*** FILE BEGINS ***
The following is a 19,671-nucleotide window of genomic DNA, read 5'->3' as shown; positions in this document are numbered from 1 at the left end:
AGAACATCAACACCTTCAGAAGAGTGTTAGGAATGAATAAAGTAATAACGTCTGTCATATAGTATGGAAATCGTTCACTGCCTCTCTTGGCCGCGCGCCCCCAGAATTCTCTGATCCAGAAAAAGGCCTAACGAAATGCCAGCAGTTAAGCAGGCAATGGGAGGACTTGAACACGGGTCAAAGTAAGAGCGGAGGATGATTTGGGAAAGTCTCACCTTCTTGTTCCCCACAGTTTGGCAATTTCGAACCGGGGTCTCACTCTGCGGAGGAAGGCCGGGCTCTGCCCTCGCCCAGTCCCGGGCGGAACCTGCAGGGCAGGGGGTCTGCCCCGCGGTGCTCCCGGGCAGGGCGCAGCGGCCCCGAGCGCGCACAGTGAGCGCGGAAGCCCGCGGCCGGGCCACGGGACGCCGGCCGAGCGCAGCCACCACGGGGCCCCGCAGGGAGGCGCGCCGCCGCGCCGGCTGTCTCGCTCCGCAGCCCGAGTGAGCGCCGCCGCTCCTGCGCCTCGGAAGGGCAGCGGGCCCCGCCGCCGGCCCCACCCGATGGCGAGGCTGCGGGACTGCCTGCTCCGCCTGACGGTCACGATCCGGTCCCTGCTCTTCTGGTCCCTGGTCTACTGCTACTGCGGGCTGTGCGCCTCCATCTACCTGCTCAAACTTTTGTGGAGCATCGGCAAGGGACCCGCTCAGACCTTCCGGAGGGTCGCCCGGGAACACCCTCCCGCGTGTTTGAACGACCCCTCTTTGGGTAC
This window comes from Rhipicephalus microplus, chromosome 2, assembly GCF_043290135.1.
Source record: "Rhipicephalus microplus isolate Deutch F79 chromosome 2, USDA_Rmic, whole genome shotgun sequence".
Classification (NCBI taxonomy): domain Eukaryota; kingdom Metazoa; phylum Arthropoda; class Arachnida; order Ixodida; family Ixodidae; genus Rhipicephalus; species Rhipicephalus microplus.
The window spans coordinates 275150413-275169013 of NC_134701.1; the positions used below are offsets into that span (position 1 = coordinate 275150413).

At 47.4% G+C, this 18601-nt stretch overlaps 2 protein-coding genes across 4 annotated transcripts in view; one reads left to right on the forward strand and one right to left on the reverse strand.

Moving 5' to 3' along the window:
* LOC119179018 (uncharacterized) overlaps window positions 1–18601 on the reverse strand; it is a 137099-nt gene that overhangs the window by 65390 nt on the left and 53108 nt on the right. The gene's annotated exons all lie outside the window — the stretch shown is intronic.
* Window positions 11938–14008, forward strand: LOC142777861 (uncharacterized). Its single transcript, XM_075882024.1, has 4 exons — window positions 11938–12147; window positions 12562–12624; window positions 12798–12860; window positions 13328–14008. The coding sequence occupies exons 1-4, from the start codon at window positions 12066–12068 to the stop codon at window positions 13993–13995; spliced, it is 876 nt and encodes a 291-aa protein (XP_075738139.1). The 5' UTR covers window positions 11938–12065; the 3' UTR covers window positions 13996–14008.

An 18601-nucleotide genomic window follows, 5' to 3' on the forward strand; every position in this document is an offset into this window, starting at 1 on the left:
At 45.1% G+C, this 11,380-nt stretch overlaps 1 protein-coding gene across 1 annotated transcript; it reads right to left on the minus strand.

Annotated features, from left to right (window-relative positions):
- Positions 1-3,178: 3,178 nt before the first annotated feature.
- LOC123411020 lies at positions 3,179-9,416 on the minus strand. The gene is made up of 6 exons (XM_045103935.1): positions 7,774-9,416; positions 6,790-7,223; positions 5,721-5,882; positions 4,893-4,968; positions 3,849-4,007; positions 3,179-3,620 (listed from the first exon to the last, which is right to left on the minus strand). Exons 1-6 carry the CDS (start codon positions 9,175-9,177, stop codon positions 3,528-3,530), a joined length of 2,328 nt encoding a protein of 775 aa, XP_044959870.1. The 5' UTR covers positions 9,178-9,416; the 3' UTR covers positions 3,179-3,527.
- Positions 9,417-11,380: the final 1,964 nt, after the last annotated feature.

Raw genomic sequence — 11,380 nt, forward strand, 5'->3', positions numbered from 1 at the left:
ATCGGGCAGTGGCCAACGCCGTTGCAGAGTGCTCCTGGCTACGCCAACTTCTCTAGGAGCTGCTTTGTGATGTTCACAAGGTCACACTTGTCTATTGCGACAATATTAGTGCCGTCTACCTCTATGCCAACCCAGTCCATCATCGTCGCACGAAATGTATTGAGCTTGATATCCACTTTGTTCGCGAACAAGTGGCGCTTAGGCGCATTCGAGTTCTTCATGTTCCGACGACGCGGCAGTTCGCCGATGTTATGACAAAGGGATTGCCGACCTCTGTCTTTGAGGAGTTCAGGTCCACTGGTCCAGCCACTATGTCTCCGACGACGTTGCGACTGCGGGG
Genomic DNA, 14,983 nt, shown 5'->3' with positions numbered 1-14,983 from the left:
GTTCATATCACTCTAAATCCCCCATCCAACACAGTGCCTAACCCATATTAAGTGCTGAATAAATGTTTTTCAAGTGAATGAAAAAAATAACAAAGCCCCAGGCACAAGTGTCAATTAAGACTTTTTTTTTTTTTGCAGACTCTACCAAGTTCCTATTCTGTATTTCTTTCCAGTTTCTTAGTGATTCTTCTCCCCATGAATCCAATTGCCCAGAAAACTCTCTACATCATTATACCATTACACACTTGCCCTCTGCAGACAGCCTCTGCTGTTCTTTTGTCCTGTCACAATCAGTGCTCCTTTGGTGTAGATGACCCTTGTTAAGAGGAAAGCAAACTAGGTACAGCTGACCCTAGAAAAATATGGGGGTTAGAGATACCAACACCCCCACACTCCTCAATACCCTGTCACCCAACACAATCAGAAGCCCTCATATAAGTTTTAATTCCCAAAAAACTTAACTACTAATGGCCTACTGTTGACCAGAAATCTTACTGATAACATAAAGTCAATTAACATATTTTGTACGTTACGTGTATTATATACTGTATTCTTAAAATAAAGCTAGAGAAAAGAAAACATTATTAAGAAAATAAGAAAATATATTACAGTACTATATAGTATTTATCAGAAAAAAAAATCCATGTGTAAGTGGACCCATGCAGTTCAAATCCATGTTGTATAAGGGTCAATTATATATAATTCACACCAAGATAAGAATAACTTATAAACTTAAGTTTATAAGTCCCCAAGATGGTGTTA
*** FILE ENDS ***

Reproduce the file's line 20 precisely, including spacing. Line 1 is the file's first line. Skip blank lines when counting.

GTTCATATCACTCTAAATCCCCCATCCAACACAGTGCCTAACCCATATTAAGTGCTGAATAAATGTTTTTCAAGTGAATGAAAAAAATAACAAAGCCCCAGGCACAAGTGTCAATTAAGACTTTTTTTTTTTTTGCAGACTCTACCAAGTTCCTATTCTGTATTTCTTTCCAGTTTCTTAGTGATTCTTCTCCCCATGAATCCAATTGCCCAGAAAACTCTCTACATCATTATACCATTACACACTTGCCCTCTGCAGACAGCCTCTGCTGTTCTTTTGTCCTGTCACAATCAGTGCTCCTTTGGTGTAGATGACCCTTGTTAAGAGGAAAGCAAACTAGGTACAGCTGACCCTAGAAAAATATGGGGGTTAGAGATACCAACACCCCCACACTCCTCAATACCCTGTCACCCAACACAATCAGAAGCCCTCATATAAGTTTTAATTCCCAAAAAACTTAACTACTAATGGCCTACTGTTGACCAGAAATCTTACTGATAACATAAAGTCAATTAACATATTTTGTACGTTACGTGTATTATATACTGTATTCTTAAAATAAAGCTAGAGAAAAGAAAACATTATTAAGAAAATAAGAAAATATATTACAGTACTATATAGTATTTATCAGAAAAAAAAATCCATGTGTAAGTGGACCCATGCAGTTCAAATCCATGTTGTATAAGGGTCAATTATATATAATTCACACCAAGATAAGAATAACTTATAAACTTAAGTTTATAAGTCCCCAAGATGGTGTTA